Tired AthleteGraceful action starts with rhythm. Every movement is like a measure of music with its own time signature. We see it in the flowing turns of an alpine racer and the quick catch and shoot on the basketball court.  It’s true for a team as well.  Phil Jackson wrote in his book Eleven Rings, The Soul of Success, ” I discovered early that the best way to get players to coordinate their actions was to get them to play the game in 4/4 time. The basic rule was that the player with the ball had to do something with it before the third beat; either pass shoot or start to dribble. When everyone is keeping time it makes it easier to harmonize with one another beat by beat.”

It’s frustrating as an athlete when you can’t find your rhythm, when it’s disrupted by an opponent or lost in a change of tempo or terrain. Rhythm focuses energy. When the rhythm is gone every movement becomes a separate impulse, a constant effort to overcome inertia.  Without the momentum that rhythm provides, powerful, fluid movements become mechanical and awkward and exhausting.  Play becomes hard work.

The great thing is we have the ability to turn it around, to find our rhythm and regain our momentum. We might have to slow it down, maybe even pause ( musicians don’t play on every beat ) then pay attention and listen until we can hear the rhythm and feel the beat again. It’s easier to get back in the game when we remember that grace and power haven’t left us. They’re just waiting for us to find our rhythm.

The Morning Ride

IMG_0710It’s about play. I know it’s a workout, it’s training, it’s exercise. It’s a morning ride on the mountain bike doing extensive intervals, building capacity – all good stuff.  And… it’s about play.

There is something graceful in play, in the apparent purposelessness of an activity. Like the early morning trail ride. And, today it was play. A hard ride for sure and exhilarating. Yet, there is so much more. The movement, the changing scenery, the sun stirring activity on the trail and in town. The small subtle changes on the lake as the water, at first still, calm and clear begins to reflect the light and movement of the new day. There is the fragrance of lilacs that cross the trail like streams awakening and refreshing as you pass through them. There is the occasional early morning athlete on the trail and the knowing nod you exchange in the moment you pass. There are the delivery trucks and the maintenance folks on the empty street of the small town a few miles down that trail that will be gone before the rest of the world is even up to know they were there.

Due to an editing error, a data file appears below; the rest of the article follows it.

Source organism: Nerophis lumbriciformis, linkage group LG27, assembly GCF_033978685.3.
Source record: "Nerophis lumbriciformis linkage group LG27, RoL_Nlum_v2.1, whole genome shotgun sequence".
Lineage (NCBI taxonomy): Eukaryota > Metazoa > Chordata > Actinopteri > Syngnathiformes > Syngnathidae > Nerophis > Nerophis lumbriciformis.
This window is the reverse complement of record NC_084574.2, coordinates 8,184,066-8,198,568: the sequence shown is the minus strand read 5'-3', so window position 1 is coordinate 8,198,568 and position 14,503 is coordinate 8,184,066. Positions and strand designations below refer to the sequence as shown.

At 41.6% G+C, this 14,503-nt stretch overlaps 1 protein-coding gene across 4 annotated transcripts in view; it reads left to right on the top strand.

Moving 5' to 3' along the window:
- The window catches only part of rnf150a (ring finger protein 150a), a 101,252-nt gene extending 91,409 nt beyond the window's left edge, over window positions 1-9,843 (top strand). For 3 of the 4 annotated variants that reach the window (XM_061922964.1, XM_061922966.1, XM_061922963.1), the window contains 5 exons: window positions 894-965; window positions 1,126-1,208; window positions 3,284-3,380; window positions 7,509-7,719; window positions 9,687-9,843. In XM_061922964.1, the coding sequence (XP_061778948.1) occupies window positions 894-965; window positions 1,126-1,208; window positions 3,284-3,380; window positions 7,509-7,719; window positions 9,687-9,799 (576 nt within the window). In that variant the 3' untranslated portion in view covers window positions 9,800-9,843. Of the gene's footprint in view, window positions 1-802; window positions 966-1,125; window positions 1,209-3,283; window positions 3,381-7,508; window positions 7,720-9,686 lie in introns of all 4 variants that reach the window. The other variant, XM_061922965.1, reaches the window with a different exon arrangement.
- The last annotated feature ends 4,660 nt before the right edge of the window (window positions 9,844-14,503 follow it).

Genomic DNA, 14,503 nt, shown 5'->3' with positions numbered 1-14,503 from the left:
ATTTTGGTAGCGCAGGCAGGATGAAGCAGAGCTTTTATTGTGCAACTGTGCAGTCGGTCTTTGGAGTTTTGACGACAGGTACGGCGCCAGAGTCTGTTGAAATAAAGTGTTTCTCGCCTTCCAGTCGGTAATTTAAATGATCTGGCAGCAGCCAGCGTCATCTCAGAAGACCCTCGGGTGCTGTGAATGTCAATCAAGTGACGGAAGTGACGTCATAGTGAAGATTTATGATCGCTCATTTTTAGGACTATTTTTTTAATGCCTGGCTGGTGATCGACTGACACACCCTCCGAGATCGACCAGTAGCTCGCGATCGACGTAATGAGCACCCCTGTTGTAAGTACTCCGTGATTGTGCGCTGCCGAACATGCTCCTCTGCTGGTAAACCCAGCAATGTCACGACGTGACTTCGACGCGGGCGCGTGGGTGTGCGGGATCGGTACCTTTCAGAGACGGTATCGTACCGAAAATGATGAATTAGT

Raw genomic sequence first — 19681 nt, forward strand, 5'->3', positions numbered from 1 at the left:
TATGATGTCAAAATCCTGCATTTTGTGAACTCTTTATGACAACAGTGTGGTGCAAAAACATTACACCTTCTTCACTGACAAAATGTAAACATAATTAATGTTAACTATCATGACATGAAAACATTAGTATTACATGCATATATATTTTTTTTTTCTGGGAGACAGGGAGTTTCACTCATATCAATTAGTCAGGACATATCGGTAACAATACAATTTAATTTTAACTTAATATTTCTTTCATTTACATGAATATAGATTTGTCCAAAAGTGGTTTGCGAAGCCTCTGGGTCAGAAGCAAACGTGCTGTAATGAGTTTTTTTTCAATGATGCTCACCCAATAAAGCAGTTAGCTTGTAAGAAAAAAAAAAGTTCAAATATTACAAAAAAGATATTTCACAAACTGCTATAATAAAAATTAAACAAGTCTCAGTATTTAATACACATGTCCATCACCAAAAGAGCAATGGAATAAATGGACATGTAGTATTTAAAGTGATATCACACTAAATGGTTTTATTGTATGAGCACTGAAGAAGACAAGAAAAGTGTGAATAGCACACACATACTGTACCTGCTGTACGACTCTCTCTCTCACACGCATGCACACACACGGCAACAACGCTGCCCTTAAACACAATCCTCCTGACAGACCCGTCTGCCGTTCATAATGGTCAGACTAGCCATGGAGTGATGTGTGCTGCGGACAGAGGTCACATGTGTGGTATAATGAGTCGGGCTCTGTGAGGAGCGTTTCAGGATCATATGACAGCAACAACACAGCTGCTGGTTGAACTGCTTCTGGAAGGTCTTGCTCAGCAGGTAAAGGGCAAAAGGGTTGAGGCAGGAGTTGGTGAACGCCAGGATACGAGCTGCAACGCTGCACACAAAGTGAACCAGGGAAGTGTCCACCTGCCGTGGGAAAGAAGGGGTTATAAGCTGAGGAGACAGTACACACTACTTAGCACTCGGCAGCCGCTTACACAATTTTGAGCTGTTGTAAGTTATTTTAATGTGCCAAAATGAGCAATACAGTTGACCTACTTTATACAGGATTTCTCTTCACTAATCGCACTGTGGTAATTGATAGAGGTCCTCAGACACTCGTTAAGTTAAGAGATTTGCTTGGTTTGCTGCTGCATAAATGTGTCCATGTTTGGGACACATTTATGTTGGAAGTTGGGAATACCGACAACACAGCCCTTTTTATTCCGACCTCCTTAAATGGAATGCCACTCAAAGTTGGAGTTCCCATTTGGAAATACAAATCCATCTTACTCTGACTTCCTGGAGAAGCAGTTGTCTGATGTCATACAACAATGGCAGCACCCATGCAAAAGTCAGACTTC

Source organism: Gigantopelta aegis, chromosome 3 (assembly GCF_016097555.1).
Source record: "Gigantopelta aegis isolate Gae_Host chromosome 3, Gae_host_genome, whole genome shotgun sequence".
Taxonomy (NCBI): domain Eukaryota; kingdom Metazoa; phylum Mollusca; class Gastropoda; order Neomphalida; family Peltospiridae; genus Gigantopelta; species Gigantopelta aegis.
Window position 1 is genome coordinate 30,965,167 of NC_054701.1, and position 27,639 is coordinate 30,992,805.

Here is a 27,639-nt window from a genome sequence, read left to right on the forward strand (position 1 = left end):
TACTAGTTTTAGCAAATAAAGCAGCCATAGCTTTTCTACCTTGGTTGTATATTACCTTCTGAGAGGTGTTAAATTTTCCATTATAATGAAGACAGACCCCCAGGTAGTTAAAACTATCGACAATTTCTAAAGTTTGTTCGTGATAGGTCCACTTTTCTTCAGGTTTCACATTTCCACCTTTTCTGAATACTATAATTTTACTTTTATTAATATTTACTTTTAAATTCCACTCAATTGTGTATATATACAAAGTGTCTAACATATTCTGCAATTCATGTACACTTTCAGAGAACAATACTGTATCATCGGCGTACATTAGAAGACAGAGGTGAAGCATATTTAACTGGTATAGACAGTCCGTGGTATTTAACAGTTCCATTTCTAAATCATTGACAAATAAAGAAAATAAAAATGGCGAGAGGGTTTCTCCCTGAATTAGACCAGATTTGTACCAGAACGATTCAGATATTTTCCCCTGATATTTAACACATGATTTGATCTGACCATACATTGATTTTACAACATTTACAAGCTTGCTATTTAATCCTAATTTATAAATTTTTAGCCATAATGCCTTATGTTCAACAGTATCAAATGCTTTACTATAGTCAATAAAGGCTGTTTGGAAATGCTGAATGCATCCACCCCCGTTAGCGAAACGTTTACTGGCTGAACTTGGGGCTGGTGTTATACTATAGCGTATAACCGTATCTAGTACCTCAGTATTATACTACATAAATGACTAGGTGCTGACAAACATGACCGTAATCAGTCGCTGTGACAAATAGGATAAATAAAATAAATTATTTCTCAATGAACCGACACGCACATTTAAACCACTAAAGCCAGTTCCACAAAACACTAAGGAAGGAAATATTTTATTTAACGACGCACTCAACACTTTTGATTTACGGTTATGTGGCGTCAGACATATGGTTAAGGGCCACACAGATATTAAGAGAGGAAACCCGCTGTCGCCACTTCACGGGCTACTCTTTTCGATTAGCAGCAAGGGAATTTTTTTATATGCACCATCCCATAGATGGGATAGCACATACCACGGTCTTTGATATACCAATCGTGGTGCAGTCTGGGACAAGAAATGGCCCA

Yup, this ride, this workout is about target HR and aerobic threshold but, as good as the progress that comes with training will feel, that’s not where the grace is today. The grace is in the act of playing.

Stuart Brown, MD,  Director of the National Institute of Play lists the following characteristics of play:

1. Apparent Purposelessness – we don’t do it for it’s practical value, we do it for it’s own sake. Some people might even think it’s a waste of time.

2. It’s voluntary – nobody’s making you do it.

3. Inherent attraction – It’s just plain  fun. It makes you feel good.

4. Freedom from time – When we’re really into it we lose a sense of time.

5. Diminished consciousness of self – We stop thinking about thinking. We stop worrying about how we look. We’re just doing it.

6. Improvisational potential – We aren’t locked in to one way of doing things. We’re open to trying different approaches, messing about, making it up as we go.

7. Continuation desire – It’s fun and when we’re done we want to do it again.

And, there you have it in a nutshell; my morning ride. That’s what transforms it from just a workout into an experience of grace.  I hope I can carry that same spirit and thinking into the rest of the day. I hope you can too. Play with it.